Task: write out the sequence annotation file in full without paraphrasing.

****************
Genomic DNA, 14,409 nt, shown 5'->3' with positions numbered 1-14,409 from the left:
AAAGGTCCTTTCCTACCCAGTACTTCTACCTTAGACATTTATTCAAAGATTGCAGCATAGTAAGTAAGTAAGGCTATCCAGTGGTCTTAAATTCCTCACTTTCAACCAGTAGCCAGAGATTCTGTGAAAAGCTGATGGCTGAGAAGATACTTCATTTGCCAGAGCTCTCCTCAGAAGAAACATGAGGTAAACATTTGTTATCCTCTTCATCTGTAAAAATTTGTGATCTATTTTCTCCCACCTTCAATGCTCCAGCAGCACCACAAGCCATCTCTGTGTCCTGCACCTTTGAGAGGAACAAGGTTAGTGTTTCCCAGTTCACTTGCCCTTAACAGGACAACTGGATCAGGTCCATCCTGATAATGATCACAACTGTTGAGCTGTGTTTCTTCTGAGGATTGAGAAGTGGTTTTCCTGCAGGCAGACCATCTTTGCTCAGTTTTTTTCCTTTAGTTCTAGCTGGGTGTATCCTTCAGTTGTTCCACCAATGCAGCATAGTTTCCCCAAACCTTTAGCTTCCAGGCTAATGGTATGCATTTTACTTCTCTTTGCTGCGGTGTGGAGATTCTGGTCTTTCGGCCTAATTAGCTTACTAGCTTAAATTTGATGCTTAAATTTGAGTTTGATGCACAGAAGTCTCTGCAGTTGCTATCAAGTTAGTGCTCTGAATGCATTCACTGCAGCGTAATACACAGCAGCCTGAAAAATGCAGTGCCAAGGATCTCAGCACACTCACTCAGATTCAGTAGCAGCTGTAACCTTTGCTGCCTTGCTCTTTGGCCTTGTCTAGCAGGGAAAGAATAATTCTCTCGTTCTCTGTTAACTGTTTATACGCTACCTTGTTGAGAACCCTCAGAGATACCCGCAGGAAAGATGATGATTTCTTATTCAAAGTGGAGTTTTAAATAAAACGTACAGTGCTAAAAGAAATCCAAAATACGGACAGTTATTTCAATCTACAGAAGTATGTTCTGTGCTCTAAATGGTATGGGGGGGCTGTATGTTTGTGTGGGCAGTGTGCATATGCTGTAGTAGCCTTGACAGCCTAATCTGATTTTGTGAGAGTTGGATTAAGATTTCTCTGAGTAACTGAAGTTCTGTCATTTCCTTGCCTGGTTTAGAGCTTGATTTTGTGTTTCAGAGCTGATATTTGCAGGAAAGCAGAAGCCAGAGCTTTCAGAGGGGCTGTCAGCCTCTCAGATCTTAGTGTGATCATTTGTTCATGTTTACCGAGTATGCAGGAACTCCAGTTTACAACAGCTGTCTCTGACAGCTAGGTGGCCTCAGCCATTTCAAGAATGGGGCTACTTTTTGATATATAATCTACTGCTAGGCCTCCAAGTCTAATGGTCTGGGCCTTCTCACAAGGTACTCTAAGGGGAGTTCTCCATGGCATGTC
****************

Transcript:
Genomic DNA, 14,409 nt, shown 5'->3' with positions numbered 1-14,409 from the left:
AAAGGTCCTTTCCTACCCAGTACTTCTACCTTAGACATTTATTCAAAGATTGCAGCATAGTAAGTAAGTAAGGCTATCCAGTGGTCTTAAATTCCTCACTTTCAACCAGTAGCCAGAGATTCTGTGAAAAGCTGATGGCTGAGAAGATACTTCATTTGCCAGAGCTCTCCTCAGAAGAAACATGAGGTAAACATTTGTTATCCTCTTCATCTGTAAAAATTTGTGATCTATTTTCTCCCACCTTCAATGCTCCAGCAGCACCACAAGCCATCTCTGTGTCCTGCACCTTTGAGAGGAACAAGGTTAGTGTTTCCCAGTTCACTTGCCCTTAACAGGACAACTGGATCAGGTCCATCCTGATAATGATCACAACTGTTGAGCTGTGTTTCTTCTGAGGATTGAGAAGTGGTTTTCCTGCAGGCAGACCATCTTTGCTCAGTTTTTTTCCTTTAGTTCTAGCTGGGTGTATCCTTCAGTTGTTCCACCAATGCAGCATAGTTTCCCCAAACCTTTAGCTTCCAGGCTAATGGTATGCATTTTACTTCTCTTTGCTGCGGTGTGGAGATTCTGGTCTTTCGGCCTAATTAGCTTACTAGCTTAAATTTGATGCTTAAATTTGAGTTTGATGCACAGAAGTCTCTGCAGTTGCTATCAAGTTAGTGCTCTGAATGCATTCACTGCAGCGTAATACACAGCAGCCTGAAAAATGCAGTGCCAAGGATCTCAGCACACTCACTCAGATTCAGTAGCAGCTGTAACCTTTGCTGCCTTGCTCTTTGGCCTTGTCTAGCAGGGAAAGAATAATTCTCTCGTTCTCTGTTAACTGTTTATACGCTACCTTGTTGAGAACCCTCAGAGATACCCGCAGGAAAGATGATGATTTCTTATTCAAAGTGGAGTTTTAAATAAAACGTACAGTGCTAAAAGAAATCCAAAATACGGACAGTTATTTCAATCTACAGAAGTATGTTCTGTGCTCTAAATGGTATGGGGGGGCTGTATGTTTGTGTGGGCAGTGTGCATATGCTGTAGTAGCCTTGACAGCCTAATCTGATTTTGTGAGAGTTGGATTAAGATTTCTCTGAGTAACTGAAGTTCTGTCATTTCCTTGCCTGGTTTAGAGCTTGATTTTGTGTTTCAGAGCTGATATTTGCAGGAAAGCAGAAGCCAGAGCTTTCAGAGGGGCTGTCAGCCTCTCAGATCTTAGTGTGATCATTTGTTCATGTTTACCGAGTATGCAGGAACTCCAGTTTACAACAGCTGTCTCTGACAGCTAGGTGGCCTCAGCCATTTCAAGAATGGGGCTACTTTTTGATATATAATCTACTGCTAGGCCTCCAAGTCTAATGGTCTGGGCCTTCTCACAAGGTACTCTAAGGGGAGTTCTCCATGGCATGTC